The final condition is to provide REINFORCEMENT. Successful placebranding projects measure success. They set goals and use both positive and negative reinforcement to get there. Also, same messages should be delivered over and over, because most people need to hear something seven times before they acknowledge you’ve said it. Also it is very tempting for people to go back to their old ways.
The ADKAR might be a useful tool for placebranding projects. That said, while it would help increase the success rate of a placebranding project, ADKAR is not enough on its own. On our next articles, we will look at the nature and see what we can mimic.
Let’s say you are managing a brand that is about to celebrate its 25th-year anniversary. An interesting question pops up: Should you promote your company’s length of life? Should you say something like, “Since 1990”? When does it make sense to celebrate your brand’s history? What’s the right thing to do?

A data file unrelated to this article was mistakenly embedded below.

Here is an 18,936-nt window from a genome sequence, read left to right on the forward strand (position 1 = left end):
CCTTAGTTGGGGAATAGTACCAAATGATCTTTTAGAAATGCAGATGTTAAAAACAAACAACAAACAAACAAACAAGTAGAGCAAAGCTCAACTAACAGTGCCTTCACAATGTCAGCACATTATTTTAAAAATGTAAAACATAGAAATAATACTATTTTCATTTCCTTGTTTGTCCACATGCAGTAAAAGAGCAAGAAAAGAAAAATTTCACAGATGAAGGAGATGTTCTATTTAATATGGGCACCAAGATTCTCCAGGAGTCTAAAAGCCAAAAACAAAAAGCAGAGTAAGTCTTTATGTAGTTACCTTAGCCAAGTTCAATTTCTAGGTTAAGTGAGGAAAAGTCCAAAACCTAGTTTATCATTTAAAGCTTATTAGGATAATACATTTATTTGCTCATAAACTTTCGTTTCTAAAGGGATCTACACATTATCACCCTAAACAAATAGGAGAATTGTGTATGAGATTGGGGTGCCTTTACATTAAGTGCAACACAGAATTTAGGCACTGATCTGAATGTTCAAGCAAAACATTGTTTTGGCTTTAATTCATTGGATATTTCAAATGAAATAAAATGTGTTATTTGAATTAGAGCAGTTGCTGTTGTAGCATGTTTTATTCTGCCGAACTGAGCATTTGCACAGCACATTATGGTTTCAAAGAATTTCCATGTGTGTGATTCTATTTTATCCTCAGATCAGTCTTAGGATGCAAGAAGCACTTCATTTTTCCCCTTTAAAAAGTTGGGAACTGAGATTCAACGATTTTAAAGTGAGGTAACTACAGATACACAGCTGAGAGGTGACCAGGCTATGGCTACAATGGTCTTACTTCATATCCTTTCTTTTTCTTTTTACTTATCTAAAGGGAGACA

This is the last installment of our interview with Jose Filipe Torres, the founder of Bloom Consulting.
This week, we talked about Bloom Consulting’s Country Brand Rankings. What makes it special? How it works? And why you should care… Click to read the first and the second part of the interview. Read the rest of this entry
We talked about success, failure, limits and dreams. This is the second installment of a three-article interview series with Jose Filipe Torres. Click here to read the first part of the interview.
Meet Jose Filipe Torres, one of the best-known country branding practitioners in the world.
We had an opportunity to pick his brain on the most pressing issues related to place branding. We asked, he answered. Candidly… This is the first installment of a three-article interview series with Jose Filipe Torres. Without further ado let’s turn to Jose and hear what he has to say…
Are you considering to use numbers as a part of your brand? Then, you may want to learn about the symbolic meaning of numbers!